24 May 2012

Childhood cancer effects may linger in adults

Survivors of childhood cancers have an increased risk of disfigurement and persistent hair loss later in life, and that may lead to long-term emotional distress, a new study.


Survivors of childhood cancers have an increased risk of disfigurement and persistent hair loss later in life, and for some that may lead to long-term emotional distress, suggests a new study.

Compared to their siblings, survivors were more likely to have scarring and disfigurement on their head, arms and legs later in life. And adults with those traits had more depression and a lower quality of life, on average.

"I think it showed us these aren't necessarily life threatening late effects of cancer... but certainly we need to be more aware of the outcomes these patients are dealing with," said Karen Kinahan, coordinator of the STAR Survivorship Program at the Robert H. Lurie Cancer Centre of North-western University in Chicago.

Kinahan and her colleagues used information on 14 358 childhood cancer survivors and 4 023 of their siblings already participating in an existing study.

Survivors likely to have scars

Survivors – including those with a history of leukaemia, lymphoma and kidney cancers – had been diagnosed before they were 21 years old and started treatment between 1970 and 1987. Each person answered a questionnaire when they entered the study and another in 2003.

Overall, one-quarter of cancer survivors had a scar or disfigurement on their head or neck, compared to one in 12 of their siblings.

Cancer survivors were also more likely to have scars or disfigurements on their arms, legs, chests and stomachs.

Scars and disfigurements can be caused by surgery or radiation. And in people who are still growing, areas that are radiated tend not to grow as well, according to Dr Karen Wasilewski-Masker, a paediatric oncologist at Children's Healthcare of Atlanta. She said that may lead to cancer survivors looking out of proportion as they get older.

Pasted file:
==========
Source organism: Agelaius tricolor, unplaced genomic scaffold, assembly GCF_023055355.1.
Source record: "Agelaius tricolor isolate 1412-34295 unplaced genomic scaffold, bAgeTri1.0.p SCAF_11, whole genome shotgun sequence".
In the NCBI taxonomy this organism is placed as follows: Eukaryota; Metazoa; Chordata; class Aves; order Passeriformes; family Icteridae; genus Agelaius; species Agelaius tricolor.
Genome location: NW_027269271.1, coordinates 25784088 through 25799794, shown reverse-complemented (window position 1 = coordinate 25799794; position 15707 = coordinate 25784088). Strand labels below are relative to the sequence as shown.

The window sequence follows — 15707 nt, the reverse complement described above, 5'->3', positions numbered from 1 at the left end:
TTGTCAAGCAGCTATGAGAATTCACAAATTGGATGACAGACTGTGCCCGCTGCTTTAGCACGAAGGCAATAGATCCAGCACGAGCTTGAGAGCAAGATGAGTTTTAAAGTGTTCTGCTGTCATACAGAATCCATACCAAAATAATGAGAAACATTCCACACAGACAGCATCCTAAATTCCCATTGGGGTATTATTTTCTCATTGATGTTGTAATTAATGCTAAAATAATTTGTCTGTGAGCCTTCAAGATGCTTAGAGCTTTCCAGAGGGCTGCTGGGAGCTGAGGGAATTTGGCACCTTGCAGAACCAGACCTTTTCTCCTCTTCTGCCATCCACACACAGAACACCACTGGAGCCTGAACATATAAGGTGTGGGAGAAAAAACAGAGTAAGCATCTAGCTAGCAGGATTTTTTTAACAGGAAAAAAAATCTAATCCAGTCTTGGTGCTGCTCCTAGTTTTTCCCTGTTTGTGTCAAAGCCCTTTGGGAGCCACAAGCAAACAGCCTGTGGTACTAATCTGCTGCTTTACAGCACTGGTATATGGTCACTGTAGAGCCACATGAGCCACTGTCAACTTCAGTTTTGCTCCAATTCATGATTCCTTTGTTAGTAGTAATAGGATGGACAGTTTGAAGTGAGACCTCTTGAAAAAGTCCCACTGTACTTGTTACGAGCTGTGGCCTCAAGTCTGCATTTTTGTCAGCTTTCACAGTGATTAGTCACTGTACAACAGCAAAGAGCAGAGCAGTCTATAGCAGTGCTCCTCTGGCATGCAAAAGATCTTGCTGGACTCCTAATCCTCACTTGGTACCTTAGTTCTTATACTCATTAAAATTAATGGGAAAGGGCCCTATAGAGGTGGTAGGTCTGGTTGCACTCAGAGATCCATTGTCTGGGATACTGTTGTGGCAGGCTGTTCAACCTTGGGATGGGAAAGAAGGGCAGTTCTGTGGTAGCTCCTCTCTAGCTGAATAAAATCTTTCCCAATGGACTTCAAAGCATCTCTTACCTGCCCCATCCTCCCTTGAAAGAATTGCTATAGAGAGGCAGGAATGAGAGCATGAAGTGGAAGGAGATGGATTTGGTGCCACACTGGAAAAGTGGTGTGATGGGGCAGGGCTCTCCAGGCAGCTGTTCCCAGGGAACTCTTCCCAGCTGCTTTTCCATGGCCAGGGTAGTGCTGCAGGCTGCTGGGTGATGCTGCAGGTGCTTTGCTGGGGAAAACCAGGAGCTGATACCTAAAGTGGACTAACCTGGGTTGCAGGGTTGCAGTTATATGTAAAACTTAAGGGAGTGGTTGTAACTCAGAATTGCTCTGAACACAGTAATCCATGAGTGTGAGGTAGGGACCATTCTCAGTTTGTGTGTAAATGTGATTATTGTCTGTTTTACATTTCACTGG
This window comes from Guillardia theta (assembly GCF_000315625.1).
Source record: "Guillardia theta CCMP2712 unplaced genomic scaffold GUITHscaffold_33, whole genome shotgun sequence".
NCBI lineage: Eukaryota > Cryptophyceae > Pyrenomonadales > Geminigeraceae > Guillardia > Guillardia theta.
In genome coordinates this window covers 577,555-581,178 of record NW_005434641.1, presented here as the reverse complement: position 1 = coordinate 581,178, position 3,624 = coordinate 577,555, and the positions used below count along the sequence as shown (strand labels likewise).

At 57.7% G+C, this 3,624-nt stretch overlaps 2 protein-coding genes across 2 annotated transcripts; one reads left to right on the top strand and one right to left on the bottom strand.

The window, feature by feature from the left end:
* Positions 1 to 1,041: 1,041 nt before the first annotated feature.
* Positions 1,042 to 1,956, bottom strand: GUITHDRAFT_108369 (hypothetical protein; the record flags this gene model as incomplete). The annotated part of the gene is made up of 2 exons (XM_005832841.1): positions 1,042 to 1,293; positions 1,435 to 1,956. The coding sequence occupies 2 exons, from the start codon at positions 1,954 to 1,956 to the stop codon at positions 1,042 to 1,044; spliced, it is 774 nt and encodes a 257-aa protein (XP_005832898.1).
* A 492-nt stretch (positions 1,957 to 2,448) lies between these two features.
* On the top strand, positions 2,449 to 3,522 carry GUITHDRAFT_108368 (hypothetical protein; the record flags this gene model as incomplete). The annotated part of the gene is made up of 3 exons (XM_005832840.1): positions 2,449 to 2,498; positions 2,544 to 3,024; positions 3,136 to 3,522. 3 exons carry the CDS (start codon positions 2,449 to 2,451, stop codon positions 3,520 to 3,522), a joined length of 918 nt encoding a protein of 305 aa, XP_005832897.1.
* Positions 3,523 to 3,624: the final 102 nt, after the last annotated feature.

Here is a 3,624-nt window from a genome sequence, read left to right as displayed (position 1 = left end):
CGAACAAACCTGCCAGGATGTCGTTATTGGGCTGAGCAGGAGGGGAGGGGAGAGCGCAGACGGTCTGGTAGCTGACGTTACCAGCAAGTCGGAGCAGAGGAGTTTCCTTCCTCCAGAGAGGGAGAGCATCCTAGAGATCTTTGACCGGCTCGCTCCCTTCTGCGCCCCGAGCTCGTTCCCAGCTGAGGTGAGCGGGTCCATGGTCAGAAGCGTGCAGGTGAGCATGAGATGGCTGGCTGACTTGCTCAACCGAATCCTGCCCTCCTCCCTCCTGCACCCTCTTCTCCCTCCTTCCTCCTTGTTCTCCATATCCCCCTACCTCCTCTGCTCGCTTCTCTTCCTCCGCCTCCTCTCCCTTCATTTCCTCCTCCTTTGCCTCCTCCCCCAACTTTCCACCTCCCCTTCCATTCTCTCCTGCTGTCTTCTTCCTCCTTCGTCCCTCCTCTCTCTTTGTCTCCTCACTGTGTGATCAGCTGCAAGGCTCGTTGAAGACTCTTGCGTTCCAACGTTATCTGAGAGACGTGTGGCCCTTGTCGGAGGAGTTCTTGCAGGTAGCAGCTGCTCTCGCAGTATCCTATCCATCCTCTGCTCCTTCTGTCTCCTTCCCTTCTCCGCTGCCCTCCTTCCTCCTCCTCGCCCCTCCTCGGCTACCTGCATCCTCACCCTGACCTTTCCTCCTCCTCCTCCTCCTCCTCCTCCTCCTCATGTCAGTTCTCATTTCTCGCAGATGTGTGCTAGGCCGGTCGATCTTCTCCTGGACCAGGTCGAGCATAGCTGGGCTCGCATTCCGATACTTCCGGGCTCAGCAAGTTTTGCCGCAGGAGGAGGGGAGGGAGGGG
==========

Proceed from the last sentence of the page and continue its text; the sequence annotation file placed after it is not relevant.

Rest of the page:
Hair loss common in cancer survivors

People with scars or disfigurements on their head, neck, arms or legs had a 20% higher risk of depression than those without scars, the researchers reported in the Journal of Clinical Oncology this week.

Hair loss was more common in cancer survivors compared to their siblings as well – about 14% of survivors and 6% of cancer-free siblings reported going bald. And balding was also linked to depression, especially in women.

"I found the results to be more encouraging than discouraging," said Wasilewski-Masker, who is part of Children's Healthcare of Atlanta's program for childhood cancer survivors.

Difference not astronomical

She said the difference in survivors' emotional troubles relative to the non-survivors was not "astronomical."

Still, the researchers found several aspects of cancer survivors' quality of life were worse and linked to scarring, disfigurements and hair loss. Those included general health, physical ability, pain, mental health and social functioning.

"We need to be aware of the possibility of some psychosocial problems in patients that have some type of disfigurement... but we also need to not assume that just because a person may look different because of a cancer treatment that it's impacting them in a negative way," said Wasilewski-Masker.

Most get back to work

In another new study, published in the same journal, researchers found that close to three-quarters of 388 people between 15 and 39 years old were back at work or school full-time within 15 to 35 months of being diagnosed with cancer.

More than half, however, reported problems when they went back, including forgetting things and having trouble keeping up with the work.

Helen Parsons, the study's lead author from the University of Texas Health Science Centre at San Antonio, told Reuters Health it's still too early to make any conclusions about possible interventions to prevent unemployment.

Docs want patients to live healthy

"Really this study is a starting point to understand the groups in this population who are least likely to return to work. It really sets the stage for future studies," she said.

Wasilewski-Masker also said that there are differences between cancer patients when making the determination of whether to stop working or going to school.

For example, high school and college students are usually still financially supported by their parents, and patients' abilities may differ based on the intensity of their treatment.

She said doctors want their patients to survive, but they also want them to live healthy, happy lives.

(Andrew M. Seaman, Reuters Health, May 2012) 

Read more:

Childhood cancer linked to developmental delays



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